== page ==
I think parents need to start parenting and stop counting on the government or the schools to do it.
I make my kids a nutritious lunch everyday. I am not a food Nazi. They go to the store and pick out what they would like to eat every week for lunches.
They hate the school lunches,so we pack our own.
You are right though ,it seems like everything in our life is eventually going to be regulated.It's total madness.Posted by Can I get an AMEN! on September 8, 2007 01:13 PM
The food Nazis are here, can the toilet paper Nazis be far behind? The next thing there will be federal government approved toilet paper regulations for the bath rooms--one square per wipe. Who the hell are these control freaks invading my life anyway? Who gave them permission, did they even ask? What about individual responsibility and accountability?
If the parents don't like school food, then let them get their lazy asses out of bed and pack a lunch for junior. The control Nazis need to beat it.
Posted by Hank on September 8, 2007 09:29 AM
Why we certainly must take over the snacks available in schools. What would become of our children if we were a country where people didn't grow up in rigidly controlled communities and faced daily situations where they had to learn to make their own choices?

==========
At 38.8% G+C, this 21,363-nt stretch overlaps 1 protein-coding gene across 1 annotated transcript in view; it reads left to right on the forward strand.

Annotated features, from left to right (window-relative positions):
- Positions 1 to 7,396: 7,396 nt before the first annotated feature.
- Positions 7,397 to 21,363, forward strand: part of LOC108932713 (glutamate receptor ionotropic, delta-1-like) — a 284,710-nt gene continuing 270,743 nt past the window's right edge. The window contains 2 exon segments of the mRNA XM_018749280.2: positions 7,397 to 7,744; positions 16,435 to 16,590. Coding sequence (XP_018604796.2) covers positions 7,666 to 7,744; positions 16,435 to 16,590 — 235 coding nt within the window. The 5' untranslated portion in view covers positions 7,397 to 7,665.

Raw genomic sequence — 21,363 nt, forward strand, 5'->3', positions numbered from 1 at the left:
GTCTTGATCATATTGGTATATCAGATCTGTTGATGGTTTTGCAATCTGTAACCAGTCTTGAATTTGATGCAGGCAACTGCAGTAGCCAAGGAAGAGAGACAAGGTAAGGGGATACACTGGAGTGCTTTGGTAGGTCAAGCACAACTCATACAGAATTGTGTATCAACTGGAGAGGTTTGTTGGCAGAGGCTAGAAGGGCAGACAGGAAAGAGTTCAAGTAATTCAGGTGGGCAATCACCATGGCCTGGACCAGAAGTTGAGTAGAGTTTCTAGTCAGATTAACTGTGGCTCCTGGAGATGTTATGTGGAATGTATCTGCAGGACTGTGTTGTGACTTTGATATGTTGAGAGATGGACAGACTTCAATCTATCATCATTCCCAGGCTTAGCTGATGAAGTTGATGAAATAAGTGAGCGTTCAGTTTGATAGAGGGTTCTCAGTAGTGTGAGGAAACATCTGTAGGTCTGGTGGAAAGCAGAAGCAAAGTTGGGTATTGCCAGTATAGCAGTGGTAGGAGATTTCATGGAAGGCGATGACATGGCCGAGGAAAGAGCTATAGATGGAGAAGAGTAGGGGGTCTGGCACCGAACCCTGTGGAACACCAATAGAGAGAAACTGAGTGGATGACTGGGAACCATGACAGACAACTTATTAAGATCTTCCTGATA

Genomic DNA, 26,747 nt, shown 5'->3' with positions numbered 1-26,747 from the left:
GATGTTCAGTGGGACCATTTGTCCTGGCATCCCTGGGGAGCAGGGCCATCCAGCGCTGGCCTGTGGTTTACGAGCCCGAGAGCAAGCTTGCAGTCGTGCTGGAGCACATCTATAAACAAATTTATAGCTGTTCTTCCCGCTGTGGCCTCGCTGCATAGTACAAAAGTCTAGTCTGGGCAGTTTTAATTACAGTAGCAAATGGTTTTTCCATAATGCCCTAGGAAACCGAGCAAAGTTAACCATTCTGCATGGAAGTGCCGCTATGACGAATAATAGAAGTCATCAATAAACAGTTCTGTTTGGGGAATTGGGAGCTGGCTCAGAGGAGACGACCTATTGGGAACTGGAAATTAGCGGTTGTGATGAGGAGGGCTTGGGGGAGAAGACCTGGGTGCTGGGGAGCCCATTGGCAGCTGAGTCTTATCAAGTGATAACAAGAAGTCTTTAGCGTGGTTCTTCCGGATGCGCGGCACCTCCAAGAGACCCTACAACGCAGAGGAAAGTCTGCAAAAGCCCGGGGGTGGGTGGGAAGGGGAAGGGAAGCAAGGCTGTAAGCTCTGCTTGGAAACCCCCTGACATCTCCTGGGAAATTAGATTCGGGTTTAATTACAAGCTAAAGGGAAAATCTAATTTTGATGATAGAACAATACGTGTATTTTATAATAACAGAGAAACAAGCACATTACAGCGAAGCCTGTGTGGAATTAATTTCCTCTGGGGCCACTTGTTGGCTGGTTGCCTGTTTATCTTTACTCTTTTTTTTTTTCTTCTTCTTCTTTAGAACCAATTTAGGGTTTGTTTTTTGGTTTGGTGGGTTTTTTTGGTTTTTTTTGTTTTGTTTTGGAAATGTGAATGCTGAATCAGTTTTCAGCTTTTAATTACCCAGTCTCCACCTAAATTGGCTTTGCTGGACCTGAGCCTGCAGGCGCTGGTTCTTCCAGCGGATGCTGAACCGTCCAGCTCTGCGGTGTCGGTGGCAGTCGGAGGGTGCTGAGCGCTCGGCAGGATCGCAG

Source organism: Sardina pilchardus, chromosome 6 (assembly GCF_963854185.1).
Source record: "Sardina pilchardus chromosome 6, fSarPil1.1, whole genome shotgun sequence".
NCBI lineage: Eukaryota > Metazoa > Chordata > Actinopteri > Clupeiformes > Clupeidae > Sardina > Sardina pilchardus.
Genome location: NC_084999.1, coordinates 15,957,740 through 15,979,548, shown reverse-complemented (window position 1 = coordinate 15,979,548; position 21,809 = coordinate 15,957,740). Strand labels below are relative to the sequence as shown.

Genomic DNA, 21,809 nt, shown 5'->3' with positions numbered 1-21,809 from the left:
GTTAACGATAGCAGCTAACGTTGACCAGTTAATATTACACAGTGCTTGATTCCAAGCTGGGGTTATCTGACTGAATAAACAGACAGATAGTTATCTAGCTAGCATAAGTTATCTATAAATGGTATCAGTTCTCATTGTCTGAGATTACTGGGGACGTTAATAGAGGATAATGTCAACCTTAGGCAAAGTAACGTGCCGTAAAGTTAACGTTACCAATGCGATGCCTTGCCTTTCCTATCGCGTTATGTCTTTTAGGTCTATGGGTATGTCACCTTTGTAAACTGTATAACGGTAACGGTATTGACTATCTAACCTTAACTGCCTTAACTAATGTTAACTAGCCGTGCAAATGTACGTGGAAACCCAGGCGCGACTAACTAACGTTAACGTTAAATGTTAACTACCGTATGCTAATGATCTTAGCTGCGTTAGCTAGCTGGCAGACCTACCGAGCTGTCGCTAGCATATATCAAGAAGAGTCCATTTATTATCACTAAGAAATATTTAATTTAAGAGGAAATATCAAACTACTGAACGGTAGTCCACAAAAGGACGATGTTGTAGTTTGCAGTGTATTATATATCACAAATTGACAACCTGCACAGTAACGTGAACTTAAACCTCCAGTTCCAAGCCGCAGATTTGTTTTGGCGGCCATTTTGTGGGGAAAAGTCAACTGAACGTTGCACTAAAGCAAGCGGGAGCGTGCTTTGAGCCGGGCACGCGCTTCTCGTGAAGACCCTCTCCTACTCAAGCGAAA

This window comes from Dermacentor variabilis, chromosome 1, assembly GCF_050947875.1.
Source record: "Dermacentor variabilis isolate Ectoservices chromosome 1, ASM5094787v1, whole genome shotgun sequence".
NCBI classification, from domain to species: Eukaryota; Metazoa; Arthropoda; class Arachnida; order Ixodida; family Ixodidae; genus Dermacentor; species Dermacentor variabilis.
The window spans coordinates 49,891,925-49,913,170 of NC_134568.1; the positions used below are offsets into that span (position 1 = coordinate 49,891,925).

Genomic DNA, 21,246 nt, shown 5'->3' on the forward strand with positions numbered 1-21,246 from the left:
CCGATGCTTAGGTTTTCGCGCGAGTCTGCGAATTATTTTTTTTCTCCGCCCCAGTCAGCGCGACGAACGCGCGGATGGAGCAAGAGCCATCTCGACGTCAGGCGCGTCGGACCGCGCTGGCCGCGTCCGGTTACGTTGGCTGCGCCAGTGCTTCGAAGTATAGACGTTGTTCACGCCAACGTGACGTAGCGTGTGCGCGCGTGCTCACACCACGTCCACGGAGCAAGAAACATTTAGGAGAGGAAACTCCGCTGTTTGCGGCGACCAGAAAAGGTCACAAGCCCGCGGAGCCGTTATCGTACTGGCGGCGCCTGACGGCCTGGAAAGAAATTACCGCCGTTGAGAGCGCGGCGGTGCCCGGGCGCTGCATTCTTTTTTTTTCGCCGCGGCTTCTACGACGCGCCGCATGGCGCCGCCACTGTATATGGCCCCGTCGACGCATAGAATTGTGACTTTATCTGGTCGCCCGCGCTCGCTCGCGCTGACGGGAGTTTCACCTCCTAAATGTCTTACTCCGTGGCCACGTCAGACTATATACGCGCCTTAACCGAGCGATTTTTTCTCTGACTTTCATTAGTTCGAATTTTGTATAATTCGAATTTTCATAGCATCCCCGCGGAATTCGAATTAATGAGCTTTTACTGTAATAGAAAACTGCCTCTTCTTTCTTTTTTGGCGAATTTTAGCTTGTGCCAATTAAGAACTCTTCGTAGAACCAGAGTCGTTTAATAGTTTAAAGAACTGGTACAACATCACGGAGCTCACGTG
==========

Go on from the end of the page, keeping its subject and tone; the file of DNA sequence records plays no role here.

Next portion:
Ah yes, the mantra, "We must protect the children." Thank goodness there are no such things as convenience stores and supermarkets where students can spend that money on non-government approved foods. Nor are there backpacks that allow them to smuggle contraband into the forbidden zones.
Is there no end to this silliness?
How about a unique solution? Let the local school boards, which we trust with the education of those same children, make their own choices based upon their own needs.
After all, Rural Short Change Public Schools might just need that little bit of money provided by the vending machines. I really doubt that a study comprising a whole 17 schools provided an adequate sample.
Unless you are going to suggest placing a "no 7/11 zone around schools the plan is merely window dressing on more federal interference in local schools along with another dose of governmental nanny-ism. Of course it could be beneficial. Imagine the lessons in capitalism the kids could learn selling "forbidden" snacks from their lockers. Of course CSIPI would then demand the schools set up indoctrination camps for such hard cases of independent thought and behavior. Twinkie sniffing dogs anyone?